An Idiotypic sequence of the light chain of the myeloma protein M315 produced by the MOPC315 tumor has been defined. This sequence is presented on MHC class II molecules to Id-specific CD4+ T cells. T cell receptor (TCR) genes from this clone were isolated and used to establish a TCR-transgenic mouse. Such TCR-transgenic mice are resistant to challenge with MOPC315 cells and the resistance can be transferred to other mice with purified Id-specific CD4+ T cells. Further experiments have demonstrated that myeloma protein secreted by the s.c. myeloma prime dendritic cells in the tumor with Id. These Id-primed dendritic cells then stimulate CD4 Id-specific CD4+ T cells that as activated cells somehow kill the myeloma cells.

In parallel, in vitro models have established mature B cells from pro-B cells and further generated membrane immunoglobulin B cells or plasma cells by additional stimuli , which may be improved by lymph node dendritic cells as well as "antigen" selected as idiotype specific peptide mimotopes.

 

 

Preview of Programme Proposed
The 5TMM models are exclusively in vivo growing models (in C57BlKaLwRij mice). In addition to the 5T model a number of different animal and in vitro models exist. We will interact with American investigators who have developed models of myeloma based on transgenic expression of oncogenes under the control of promoter specific for plasma cells. We will develop models based on SCID mice. In addition a number of investigators have described in vitro models to look at plasma cell development. Consequently, we propose to:

  • develop a European core facility for the animal model in Brussels
  • make the 5T2 and 5T33MM in vivo models available and maintain a set of standardized protocols to evaluate the myeloma disease
  • comparison of different treatment strategies within the same model with special emphasis on tumour load, angiogenesis and development of bone disesae;
  • to develop an in vitro culture system to study myeloma precursor differentiation into plasma cells in the presence of marrow stromal cells, stromal cell lines transfected by CD40L, lymph node stromal tissue, dendritic cells, idiotypic binding epitopes (mimotopes), recombinant human cytokines, chemokine receptor ligands.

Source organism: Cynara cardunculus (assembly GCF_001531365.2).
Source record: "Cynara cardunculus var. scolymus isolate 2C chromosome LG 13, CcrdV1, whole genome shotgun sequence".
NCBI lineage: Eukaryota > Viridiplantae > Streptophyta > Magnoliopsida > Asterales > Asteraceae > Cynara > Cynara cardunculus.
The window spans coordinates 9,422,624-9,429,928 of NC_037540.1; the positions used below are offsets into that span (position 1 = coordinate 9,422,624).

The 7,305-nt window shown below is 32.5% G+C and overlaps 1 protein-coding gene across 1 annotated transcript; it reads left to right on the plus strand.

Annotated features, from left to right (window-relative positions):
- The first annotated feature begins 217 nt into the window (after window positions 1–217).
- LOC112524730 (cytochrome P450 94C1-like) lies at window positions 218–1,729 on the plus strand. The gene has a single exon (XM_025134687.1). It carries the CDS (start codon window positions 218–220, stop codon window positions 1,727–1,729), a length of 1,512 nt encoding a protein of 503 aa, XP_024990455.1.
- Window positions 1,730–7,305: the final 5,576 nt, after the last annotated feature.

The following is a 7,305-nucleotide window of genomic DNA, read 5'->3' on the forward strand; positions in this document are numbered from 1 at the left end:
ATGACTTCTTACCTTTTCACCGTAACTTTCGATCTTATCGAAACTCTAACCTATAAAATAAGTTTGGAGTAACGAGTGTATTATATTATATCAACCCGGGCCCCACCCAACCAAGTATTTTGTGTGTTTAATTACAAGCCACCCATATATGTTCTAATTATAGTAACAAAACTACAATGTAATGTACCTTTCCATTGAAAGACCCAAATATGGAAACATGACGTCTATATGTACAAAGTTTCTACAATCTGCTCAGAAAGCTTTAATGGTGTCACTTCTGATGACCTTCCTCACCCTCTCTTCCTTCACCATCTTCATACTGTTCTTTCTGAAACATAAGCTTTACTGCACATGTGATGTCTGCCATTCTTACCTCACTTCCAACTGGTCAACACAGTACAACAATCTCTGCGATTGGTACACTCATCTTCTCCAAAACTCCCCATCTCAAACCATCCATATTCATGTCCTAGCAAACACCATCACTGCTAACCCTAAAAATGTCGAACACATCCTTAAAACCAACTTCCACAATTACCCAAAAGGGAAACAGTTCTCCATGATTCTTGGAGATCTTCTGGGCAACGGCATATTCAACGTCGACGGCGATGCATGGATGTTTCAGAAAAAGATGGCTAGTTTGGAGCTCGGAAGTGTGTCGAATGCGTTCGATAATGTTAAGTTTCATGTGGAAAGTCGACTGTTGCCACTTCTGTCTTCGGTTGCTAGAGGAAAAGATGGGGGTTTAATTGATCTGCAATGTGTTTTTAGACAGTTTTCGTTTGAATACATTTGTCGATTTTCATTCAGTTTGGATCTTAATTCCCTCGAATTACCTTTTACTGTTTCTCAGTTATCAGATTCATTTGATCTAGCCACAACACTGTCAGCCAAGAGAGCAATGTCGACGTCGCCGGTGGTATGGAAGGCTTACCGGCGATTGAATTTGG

It is important to find out how Id-specific CD4+ T cells become activated and how they kill myeloma cells. It is also important to develop this model so that it even more resembles multiple myeloma disease in humans. We propose to;
 

  • to develop an intravenous model of MOPC315 with myeloma growth in bone marrow like in human disease
  • track activation of Id-specific CD4+ T cells in TCR-transgenic mice challenged intravenously with MOPC315 by in vivo imaging of Id-specific CD4+ T cells. This is accomplished by using NFkB-Luciferase transgenic mice in conjunction with our TCR-transgenic mice
  • to find out the molecular mechanism by which activated Id-specific CD4+ T cells kill tumour cells.

Finally,

  • to select a panel of MM cell lines for full genomic and proteomic characterization as a standardized European resource

 

Deliverables and Cooperations

  • make the 5T2 and 5T33MM in vivo models available for other laboratories and to maintain a set of standardized protocols to evaluate new drugs
  • carry out in vivo and vitro experiments with special emphasis on oncogenesis, tumour progression, angiogenesis and bone disease
  • establish a bone marrow disease model of MOPC315 and study the role of Id-specific CD4+ T cells. Many partners in this network have expertise and interest in this project, that will deal with myeloma cells and T cells in the bone marrow environment
  • molecular mechanism of killing effected by Id-specific CD4+ T cells
  • apoptosis of myeloma cells is a central part of this application and many participants may contribute to elucidation of this question
  • document and make available a range of well-characterized cell lines.

Beyond 18 months the primary goal is to develop a coordinated strategy to define, and to initiate a coordinated effort to perform a common research program between the participants in this area.

Secr. Hans E. Johnsen | Depart. of Haematology | Aalborg University Hospital | Sdr. Skovvej 15 | DK-9000 Aalborg | Denmark | T:+45 9766 3871 | F:+45 9766 6369